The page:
Preservation – While all too many small towns are seeing abandoned main streets, many are still holding on and this is a great way to share some tourist dollars to help out unique small businesses.
Speed – While speed limits on the Interstate are usually around 70, most U.S. Highways have a speed limit of 60 or 65, so you are moving almost just as fast and often with very little other traffic to have to pass or deal with. (We also rarely see much patrol of these speed limits out on the highway, though you will always slow down through the towns and should take those speed limits seriously as there are often speed traps in these areas… plus you can enjoy the towns more when you can slow down to see them better.
No 18-wheelers! – Nothing against 18-wheelers or their drivers, we both have or have had them in our extended family. That said, driving interstates surrounded by them or getting stuck behind them as they pass each other can add much stress to your drive and certainly takes away from any views (which are also better on the US Highways). Not only do you hardly ever see any big trucks (weli, we’ve seen lots of huge tractors and such, but those are neat in a different way,) there is rarely much traffic at all and you can set cruise control and enjoy open lanes and clear views!
Where to Stay: While it’s tempting to head right into a vibrant town like Austin we’ve found it’s better to save a place like this for it’s own trip so we’d opt for the TownePlace Suites in South Austin or Fairfiled Inn Buda using our evenings for enjoying a local restaurant with an interesting view.
Day 14 – South Austin to New Orleans (8 hours)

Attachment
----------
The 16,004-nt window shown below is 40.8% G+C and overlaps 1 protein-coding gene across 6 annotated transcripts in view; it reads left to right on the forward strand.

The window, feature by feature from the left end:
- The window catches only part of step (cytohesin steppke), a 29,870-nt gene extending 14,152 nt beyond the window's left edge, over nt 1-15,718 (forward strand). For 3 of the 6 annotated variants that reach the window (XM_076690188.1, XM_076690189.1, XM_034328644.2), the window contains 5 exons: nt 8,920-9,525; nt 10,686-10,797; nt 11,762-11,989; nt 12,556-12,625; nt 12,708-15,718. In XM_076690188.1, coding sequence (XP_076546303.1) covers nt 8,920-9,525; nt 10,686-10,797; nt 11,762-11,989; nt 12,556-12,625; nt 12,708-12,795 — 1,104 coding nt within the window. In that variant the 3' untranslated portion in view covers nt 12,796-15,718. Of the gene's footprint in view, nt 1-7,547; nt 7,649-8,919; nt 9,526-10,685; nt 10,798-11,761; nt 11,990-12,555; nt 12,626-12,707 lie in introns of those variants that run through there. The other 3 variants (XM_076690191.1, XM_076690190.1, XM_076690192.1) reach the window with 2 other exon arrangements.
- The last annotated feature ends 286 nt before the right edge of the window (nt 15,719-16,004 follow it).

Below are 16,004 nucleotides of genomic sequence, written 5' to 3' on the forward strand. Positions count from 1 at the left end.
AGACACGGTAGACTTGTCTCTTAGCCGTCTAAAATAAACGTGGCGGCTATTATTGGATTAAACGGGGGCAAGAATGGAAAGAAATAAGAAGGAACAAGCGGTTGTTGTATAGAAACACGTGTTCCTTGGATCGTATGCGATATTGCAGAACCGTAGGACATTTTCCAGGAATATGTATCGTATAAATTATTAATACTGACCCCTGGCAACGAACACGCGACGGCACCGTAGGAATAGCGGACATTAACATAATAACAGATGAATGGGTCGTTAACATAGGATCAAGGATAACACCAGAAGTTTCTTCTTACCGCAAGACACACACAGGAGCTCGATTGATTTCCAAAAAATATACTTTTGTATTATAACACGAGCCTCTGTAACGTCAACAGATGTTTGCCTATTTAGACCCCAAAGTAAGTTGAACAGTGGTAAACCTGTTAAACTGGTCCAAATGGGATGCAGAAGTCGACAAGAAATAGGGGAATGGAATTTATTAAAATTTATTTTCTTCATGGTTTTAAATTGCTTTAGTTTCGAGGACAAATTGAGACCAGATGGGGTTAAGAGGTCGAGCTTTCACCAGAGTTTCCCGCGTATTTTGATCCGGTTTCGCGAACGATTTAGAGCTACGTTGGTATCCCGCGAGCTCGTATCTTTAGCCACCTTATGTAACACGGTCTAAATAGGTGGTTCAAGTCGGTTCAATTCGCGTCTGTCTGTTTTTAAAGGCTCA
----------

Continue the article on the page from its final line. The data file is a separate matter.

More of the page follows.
If you need to make it back to New Orleans in a day, then there’s not much avoiding I-10 to do here. It will take you through the seemingly-endless construction zone that is Vidor & Orange TX, and then across two of the world’s longest bridges to get you back to New Orleans.
We’d suggest you take Highway 90 from Lafayette south around through Morgan City to come around to the other side of New Orleans and avoid another seemingly endless construction zone on I-10 in Baton Rouge, and will only add about 30 minutes of time.
If you can spare even more time, you could explore the Creole Scenic Nature Trail which is in Southwest Louisiana, however much of that area is currently (as of posting date) still reeling from the effects of Hurricane Laura in 2020.
We’ll let you decide if you want to get out to do any of the area hikes!
Get home and unpack!
You’ve come to the end of an amazing trip, or at least an extremely long blog post! We hope this information and format are helpful. We’d love your questions, comments, and feedback as this is one of our first posts so we are still trying to find out what you, our readers, find most interesting and helpful.